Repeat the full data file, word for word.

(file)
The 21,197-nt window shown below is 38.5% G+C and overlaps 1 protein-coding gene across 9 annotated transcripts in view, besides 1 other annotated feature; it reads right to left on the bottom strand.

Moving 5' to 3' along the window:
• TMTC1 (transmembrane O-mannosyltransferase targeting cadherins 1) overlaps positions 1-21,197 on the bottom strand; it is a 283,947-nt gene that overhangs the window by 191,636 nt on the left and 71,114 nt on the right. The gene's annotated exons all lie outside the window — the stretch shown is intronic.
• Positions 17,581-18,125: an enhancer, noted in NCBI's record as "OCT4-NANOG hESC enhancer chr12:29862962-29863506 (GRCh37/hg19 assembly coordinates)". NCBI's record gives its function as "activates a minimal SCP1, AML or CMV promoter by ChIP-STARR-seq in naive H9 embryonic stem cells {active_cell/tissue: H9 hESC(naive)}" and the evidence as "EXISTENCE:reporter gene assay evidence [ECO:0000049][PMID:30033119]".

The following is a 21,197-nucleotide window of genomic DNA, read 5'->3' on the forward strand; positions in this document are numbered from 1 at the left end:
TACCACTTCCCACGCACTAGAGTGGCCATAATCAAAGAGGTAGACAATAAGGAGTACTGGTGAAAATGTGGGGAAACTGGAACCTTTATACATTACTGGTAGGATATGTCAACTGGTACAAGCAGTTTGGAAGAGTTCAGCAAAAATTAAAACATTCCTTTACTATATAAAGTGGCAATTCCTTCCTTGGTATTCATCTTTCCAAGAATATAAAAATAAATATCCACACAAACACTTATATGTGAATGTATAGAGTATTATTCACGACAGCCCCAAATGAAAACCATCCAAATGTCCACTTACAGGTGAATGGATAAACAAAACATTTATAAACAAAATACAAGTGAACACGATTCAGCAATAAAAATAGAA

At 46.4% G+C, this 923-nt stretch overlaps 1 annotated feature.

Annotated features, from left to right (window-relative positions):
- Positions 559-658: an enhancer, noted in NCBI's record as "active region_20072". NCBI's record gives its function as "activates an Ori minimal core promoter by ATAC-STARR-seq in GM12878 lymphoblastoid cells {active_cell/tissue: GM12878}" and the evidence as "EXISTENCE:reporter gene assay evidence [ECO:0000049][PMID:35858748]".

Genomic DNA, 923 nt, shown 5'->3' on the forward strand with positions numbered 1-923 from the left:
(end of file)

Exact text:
The 21,197-nt window shown below is 38.5% G+C and overlaps 1 protein-coding gene across 9 annotated transcripts in view, besides 1 other annotated feature; it reads right to left on the bottom strand.

Moving 5' to 3' along the window:
• TMTC1 (transmembrane O-mannosyltransferase targeting cadherins 1) overlaps positions 1-21,197 on the bottom strand; it is a 283,947-nt gene that overhangs the window by 191,636 nt on the left and 71,114 nt on the right. The gene's annotated exons all lie outside the window — the stretch shown is intronic.
• Positions 17,581-18,125: an enhancer, noted in NCBI's record as "OCT4-NANOG hESC enhancer chr12:29862962-29863506 (GRCh37/hg19 assembly coordinates)". NCBI's record gives its function as "activates a minimal SCP1, AML or CMV promoter by ChIP-STARR-seq in naive H9 embryonic stem cells {active_cell/tissue: H9 hESC(naive)}" and the evidence as "EXISTENCE:reporter gene assay evidence [ECO:0000049][PMID:30033119]".

The following is a 21,197-nucleotide window of genomic DNA, read 5'->3' on the forward strand; positions in this document are numbered from 1 at the left end:
TACCACTTCCCACGCACTAGAGTGGCCATAATCAAAGAGGTAGACAATAAGGAGTACTGGTGAAAATGTGGGGAAACTGGAACCTTTATACATTACTGGTAGGATATGTCAACTGGTACAAGCAGTTTGGAAGAGTTCAGCAAAAATTAAAACATTCCTTTACTATATAAAGTGGCAATTCCTTCCTTGGTATTCATCTTTCCAAGAATATAAAAATAAATATCCACACAAACACTTATATGTGAATGTATAGAGTATTATTCACGACAGCCCCAAATGAAAACCATCCAAATGTCCACTTACAGGTGAATGGATAAACAAAACATTTATAAACAAAATACAAGTGAACACGATTCAGCAATAAAAATAGAA

At 46.4% G+C, this 923-nt stretch overlaps 1 annotated feature.

Annotated features, from left to right (window-relative positions):
- Positions 559-658: an enhancer, noted in NCBI's record as "active region_20072". NCBI's record gives its function as "activates an Ori minimal core promoter by ATAC-STARR-seq in GM12878 lymphoblastoid cells {active_cell/tissue: GM12878}" and the evidence as "EXISTENCE:reporter gene assay evidence [ECO:0000049][PMID:35858748]".

Genomic DNA, 923 nt, shown 5'->3' on the forward strand with positions numbered 1-923 from the left: